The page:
Doesn't VAG use plastic oil pans that are notorious for cracking when hit by debris?
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      02-07-2024, 02:54 PM   #14
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Quote:
Originally Posted by ///MPhatic View Post
Is it now that I should remind you that Toyota isn't infallible? That they have many engine oil issues causing the need for rebuilds at 90-150K? Do a little research, they make mistakes.
Nope, I know that Toyotas have plenty of problems too. I think their reputation for reliability came from a few models that have that "refuse to die" reputation, but they will need maintenance and repairs just like any other car.
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      02-07-2024, 03:18 PM   #15
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Quote:
Originally Posted by XutvJet View Post
I have little sympathy when people bitch that their 10+ year old car has developed a rash of issues.
I'm the opposite, I lose my mind when manufacturers SELL you the dream of extended life and reliability only to have their product need a transmission or engine at 100K miles when in the 70's they could make an engine that lasted a million miles.

If they're going to sell me their products that way, I'm going to hold them to it. Now, if they didn't sell it that way, if they didn't play the reliability/longevity card it'd be different, but they do, and are therefore responsible for negative outcomes if I've done all my service.
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      02-07-2024, 03:23 PM   #16
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The problem isn’t the plastic, it’s designing that same plastic part in the same way we built aluminum products.

Plastic is soft, ages and distorts over time and generally needs far more ribs/gussets and additional material for it to compete with metal.

Trying to save weight where you shouldn’t is the engineering issue, I should never have to replace a $500 valve cover because it cracked or warped from age.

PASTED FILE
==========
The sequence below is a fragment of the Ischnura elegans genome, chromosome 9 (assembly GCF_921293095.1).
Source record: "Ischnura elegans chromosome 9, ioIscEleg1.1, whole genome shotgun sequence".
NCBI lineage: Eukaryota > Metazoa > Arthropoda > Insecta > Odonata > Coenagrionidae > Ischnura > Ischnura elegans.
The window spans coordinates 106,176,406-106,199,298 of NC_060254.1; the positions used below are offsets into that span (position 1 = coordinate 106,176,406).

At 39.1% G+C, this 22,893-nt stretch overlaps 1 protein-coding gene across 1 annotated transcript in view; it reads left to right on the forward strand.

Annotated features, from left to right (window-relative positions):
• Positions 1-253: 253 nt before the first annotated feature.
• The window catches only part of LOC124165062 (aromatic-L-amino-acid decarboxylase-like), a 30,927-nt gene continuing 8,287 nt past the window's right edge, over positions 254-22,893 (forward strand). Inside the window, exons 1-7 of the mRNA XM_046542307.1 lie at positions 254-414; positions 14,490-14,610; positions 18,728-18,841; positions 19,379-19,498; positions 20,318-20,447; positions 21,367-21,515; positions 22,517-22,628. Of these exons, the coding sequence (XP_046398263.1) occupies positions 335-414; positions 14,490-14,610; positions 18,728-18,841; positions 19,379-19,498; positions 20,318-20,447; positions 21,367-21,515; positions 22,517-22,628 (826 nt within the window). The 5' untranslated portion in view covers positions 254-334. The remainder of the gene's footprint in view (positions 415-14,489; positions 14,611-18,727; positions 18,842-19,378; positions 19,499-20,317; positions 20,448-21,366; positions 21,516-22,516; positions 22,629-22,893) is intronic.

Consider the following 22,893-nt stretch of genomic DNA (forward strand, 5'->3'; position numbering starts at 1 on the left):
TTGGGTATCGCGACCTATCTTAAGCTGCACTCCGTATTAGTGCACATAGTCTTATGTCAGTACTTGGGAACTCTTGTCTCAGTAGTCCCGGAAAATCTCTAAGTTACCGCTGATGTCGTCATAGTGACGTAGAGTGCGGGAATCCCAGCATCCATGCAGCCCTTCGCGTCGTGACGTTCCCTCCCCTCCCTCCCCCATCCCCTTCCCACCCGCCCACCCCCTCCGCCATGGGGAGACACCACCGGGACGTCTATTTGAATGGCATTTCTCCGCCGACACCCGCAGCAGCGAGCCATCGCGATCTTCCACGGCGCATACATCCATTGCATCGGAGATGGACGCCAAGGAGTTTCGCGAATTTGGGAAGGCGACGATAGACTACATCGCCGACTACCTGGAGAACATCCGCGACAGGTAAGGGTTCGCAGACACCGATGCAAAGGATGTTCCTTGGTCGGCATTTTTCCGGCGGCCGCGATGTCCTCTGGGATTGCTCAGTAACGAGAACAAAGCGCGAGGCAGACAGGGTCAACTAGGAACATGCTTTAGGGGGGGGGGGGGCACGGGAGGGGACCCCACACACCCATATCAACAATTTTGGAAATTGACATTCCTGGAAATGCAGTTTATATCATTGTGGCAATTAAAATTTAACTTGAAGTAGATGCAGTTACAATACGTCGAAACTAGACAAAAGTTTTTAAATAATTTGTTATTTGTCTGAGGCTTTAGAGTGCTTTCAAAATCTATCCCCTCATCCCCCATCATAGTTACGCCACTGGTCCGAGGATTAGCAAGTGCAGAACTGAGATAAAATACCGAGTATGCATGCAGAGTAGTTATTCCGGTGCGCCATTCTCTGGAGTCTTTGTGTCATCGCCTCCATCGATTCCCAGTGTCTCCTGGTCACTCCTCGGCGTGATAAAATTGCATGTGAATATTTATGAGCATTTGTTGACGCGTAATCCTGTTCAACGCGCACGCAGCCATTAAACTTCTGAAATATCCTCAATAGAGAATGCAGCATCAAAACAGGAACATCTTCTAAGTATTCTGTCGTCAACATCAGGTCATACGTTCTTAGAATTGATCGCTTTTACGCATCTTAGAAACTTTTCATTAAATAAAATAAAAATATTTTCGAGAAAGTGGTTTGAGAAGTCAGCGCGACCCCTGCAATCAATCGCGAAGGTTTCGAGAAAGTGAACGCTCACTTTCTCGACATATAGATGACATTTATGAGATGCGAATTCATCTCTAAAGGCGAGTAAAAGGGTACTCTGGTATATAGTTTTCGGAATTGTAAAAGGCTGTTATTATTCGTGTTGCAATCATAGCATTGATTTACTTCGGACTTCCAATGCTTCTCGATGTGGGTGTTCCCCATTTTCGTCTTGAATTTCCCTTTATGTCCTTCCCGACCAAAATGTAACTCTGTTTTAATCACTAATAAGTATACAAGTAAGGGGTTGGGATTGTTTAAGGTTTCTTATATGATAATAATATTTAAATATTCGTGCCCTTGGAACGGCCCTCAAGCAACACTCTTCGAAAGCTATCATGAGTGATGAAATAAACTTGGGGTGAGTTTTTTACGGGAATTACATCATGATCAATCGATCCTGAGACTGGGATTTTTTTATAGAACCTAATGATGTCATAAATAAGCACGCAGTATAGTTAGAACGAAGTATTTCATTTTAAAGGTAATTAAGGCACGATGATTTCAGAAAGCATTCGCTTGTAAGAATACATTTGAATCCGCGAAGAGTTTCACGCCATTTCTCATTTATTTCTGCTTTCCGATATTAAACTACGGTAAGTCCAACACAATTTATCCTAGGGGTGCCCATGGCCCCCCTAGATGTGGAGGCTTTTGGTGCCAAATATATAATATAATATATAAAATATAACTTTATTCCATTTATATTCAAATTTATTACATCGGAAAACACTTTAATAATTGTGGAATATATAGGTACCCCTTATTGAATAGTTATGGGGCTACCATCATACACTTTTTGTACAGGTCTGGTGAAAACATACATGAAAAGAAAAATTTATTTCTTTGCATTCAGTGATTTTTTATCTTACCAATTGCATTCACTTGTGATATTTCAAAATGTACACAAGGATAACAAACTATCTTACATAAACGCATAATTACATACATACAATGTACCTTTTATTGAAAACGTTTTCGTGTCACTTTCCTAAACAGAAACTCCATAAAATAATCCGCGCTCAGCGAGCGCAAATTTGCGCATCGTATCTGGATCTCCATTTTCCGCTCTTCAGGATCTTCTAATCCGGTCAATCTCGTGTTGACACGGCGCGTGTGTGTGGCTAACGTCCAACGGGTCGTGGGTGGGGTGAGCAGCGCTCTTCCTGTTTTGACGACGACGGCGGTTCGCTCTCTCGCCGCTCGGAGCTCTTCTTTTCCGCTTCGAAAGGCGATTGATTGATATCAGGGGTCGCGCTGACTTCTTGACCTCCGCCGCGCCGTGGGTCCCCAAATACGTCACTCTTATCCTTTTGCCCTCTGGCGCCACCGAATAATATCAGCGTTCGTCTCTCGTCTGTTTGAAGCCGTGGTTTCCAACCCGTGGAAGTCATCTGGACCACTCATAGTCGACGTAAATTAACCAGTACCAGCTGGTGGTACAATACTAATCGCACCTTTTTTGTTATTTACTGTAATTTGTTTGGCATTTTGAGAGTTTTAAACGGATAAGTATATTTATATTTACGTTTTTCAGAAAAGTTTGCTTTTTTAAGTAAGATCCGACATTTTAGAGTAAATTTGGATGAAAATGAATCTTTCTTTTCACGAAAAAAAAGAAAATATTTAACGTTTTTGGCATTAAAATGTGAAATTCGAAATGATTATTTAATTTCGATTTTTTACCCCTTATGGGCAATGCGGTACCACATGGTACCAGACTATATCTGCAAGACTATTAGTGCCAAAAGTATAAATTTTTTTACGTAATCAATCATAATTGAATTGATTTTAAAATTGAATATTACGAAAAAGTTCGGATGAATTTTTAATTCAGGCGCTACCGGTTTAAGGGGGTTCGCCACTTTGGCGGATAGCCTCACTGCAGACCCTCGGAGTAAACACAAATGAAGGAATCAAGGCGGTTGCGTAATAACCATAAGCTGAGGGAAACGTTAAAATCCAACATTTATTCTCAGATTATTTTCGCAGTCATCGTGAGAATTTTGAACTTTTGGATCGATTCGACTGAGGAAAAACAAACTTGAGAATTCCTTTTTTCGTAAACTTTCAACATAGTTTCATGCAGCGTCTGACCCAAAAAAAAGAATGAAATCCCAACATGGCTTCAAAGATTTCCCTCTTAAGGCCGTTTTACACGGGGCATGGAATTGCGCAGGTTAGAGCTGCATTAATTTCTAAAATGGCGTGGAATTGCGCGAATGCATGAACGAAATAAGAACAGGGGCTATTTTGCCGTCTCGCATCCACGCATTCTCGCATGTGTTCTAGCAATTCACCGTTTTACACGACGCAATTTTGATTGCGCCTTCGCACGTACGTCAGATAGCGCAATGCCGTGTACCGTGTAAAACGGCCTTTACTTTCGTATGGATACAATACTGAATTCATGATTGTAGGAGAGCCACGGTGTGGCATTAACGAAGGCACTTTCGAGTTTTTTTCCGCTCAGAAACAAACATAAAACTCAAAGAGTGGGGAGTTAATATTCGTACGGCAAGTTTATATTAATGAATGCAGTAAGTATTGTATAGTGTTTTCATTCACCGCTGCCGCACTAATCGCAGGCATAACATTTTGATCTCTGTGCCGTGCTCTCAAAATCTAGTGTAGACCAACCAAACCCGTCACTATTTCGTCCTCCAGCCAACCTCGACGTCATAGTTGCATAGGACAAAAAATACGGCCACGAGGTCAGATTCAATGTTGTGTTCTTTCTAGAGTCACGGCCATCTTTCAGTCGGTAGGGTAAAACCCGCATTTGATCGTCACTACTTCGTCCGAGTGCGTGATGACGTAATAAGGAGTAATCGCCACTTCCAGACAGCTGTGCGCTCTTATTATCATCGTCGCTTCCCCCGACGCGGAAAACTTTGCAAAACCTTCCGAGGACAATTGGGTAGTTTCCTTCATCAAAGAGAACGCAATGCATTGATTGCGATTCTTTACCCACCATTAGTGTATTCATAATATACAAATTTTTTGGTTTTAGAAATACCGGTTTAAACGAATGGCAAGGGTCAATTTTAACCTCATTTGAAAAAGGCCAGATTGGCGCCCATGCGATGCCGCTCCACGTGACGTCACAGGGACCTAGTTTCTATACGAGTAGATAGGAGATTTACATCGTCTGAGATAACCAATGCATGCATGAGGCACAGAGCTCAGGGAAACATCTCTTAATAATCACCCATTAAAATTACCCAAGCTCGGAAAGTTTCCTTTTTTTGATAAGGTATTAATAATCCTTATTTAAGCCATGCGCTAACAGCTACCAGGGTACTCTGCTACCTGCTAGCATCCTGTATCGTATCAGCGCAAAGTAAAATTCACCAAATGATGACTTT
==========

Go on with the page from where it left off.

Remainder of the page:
End of story.
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      02-07-2024, 03:28 PM   #17
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Don't get me started. Nowadays cars manufactures are switching to soy based insulation wire to wiring their cars. Easy to say from the car manufactures to keep our planet green. Very expensive repair for car owners to fix the damage from rodents chewing through the insulation of the wiring.
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      02-07-2024, 03:38 PM   #18
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Quote:
Originally Posted by eugenebmw View Post
Don't get me started. Nowadays cars manufactures are switching to soy based insulation wire to wiring their cars. Easy to say from the car manufactures to keep our planet green. Very expensive repair for car owners to fix the damage from rodents chewing through the insulation of the wiring.
That sounds a lot like start stop systems - reduced battery and starter lifespan, no real benefit to the consumer. Except it is far more expensive to fix.

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      02-07-2024, 03:55 PM   #19
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Quote:
Originally Posted by spicyB48 View Post
That sounds a lot like start stop systems - reduced battery and starter lifespan, no real benefit to the consumer. Except it is far more expensive to fix.

Grüne? Nein danke!
Exactly. End up we are producing more wastes to our planet and we have less money in our pockets.
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      02-07-2024, 05:54 PM   #20
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Quote:
Originally Posted by spicyB48 View Post
Doesn't VAG use plastic oil pans that are notorious for cracking when hit by debris?
All the Germans use plastic oil pans.
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      02-07-2024, 07:46 PM   #21
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The plastic crap on my E90 335xi was a joke. Plastic is bad & doesn't belong in a lot of places.
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      02-07-2024, 10:36 PM   #22
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Quote:
Originally Posted by ///MPhatic View Post
I'm the opposite, I lose my mind when manufacturers SELL you the dream of extended life and reliability only to have their product need a transmission or engine at 100K miles when in the 70's they could make an engine that lasted a million miles.

If they're going to sell me their products that way, I'm going to hold them to it. Now, if they didn't sell it that way, if they didn't play the reliability/longevity card it'd be different, but they do, and are therefore responsible for negative outcomes if I've done all my service.
Motors back in the 70s rarely made it to 150k miles, especially domestics.